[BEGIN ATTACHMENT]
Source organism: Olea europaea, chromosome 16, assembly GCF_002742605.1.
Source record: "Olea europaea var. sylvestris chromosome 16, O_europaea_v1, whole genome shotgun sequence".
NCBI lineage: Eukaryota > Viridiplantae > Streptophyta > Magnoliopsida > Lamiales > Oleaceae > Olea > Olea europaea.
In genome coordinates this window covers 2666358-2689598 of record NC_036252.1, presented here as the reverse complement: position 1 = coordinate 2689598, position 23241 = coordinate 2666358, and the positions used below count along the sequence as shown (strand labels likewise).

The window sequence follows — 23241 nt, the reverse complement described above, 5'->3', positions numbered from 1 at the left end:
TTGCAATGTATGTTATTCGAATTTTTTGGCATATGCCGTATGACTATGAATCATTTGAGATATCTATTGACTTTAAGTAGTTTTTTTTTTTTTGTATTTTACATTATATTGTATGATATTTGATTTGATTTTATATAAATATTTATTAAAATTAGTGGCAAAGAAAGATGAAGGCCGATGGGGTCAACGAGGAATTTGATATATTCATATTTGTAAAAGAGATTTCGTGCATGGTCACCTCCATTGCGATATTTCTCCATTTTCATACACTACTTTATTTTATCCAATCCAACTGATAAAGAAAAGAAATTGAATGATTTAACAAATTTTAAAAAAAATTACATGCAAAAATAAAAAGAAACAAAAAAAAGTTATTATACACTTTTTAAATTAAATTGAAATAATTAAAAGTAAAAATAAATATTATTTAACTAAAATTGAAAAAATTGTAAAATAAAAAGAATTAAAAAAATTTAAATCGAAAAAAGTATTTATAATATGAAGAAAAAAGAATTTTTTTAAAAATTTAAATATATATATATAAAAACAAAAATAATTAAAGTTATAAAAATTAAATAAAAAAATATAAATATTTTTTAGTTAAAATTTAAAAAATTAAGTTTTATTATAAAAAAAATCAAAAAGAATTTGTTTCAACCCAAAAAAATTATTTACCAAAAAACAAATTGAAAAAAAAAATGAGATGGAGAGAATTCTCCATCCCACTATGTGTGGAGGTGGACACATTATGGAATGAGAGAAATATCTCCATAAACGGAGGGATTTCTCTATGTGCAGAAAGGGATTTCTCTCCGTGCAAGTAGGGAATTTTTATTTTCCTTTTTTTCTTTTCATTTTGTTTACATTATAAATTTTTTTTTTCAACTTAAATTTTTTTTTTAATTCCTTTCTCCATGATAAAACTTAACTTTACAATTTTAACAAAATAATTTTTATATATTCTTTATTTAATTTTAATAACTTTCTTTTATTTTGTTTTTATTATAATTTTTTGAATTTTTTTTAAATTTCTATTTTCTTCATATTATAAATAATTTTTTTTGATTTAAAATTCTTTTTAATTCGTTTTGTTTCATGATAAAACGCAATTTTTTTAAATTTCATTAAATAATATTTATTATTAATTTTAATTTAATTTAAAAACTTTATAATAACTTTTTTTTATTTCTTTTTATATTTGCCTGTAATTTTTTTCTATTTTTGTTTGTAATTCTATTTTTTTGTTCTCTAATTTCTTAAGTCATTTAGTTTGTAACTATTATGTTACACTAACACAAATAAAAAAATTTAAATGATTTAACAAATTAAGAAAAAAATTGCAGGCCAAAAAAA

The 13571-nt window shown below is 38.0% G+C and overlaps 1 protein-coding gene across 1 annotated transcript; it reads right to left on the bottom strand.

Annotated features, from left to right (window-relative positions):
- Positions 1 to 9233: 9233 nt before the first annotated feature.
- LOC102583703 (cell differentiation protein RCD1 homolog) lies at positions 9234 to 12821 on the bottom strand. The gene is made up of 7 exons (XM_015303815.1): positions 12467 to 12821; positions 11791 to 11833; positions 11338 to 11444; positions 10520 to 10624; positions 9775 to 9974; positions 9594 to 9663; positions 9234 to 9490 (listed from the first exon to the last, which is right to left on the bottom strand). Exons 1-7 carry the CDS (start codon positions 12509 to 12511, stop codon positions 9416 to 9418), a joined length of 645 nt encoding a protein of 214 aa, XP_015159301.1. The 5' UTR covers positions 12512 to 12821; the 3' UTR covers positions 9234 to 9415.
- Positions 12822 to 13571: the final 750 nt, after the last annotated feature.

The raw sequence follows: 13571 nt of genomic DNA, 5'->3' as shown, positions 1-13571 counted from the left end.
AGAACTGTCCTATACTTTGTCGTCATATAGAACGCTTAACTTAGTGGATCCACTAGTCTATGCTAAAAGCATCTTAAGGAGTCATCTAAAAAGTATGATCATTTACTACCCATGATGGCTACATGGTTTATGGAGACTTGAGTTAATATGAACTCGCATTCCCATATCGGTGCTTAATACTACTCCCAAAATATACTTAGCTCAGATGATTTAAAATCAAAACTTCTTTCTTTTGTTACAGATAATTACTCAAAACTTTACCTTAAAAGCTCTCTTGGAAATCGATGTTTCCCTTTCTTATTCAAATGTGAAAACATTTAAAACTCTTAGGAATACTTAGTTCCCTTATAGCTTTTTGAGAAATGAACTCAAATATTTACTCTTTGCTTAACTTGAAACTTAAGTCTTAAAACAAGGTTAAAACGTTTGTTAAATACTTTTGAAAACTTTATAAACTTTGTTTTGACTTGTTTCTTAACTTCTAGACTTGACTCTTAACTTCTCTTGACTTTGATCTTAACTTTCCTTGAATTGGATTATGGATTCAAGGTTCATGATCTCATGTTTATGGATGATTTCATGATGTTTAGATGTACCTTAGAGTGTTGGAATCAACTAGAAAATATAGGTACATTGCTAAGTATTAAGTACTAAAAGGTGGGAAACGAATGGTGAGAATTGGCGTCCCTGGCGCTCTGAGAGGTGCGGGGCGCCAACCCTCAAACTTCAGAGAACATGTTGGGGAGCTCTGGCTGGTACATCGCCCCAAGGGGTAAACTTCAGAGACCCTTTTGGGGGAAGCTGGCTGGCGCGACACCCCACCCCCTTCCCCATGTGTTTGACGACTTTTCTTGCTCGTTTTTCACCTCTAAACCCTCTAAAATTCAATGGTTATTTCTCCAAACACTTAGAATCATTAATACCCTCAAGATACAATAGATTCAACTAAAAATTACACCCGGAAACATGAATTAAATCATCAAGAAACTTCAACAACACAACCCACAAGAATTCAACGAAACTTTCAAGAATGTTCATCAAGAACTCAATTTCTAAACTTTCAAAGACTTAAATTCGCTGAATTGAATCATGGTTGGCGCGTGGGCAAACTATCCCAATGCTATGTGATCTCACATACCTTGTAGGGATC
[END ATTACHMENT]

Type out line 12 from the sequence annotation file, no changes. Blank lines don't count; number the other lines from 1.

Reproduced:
The raw sequence follows: 13571 nt of genomic DNA, 5'->3' as shown, positions 1-13571 counted from the left end.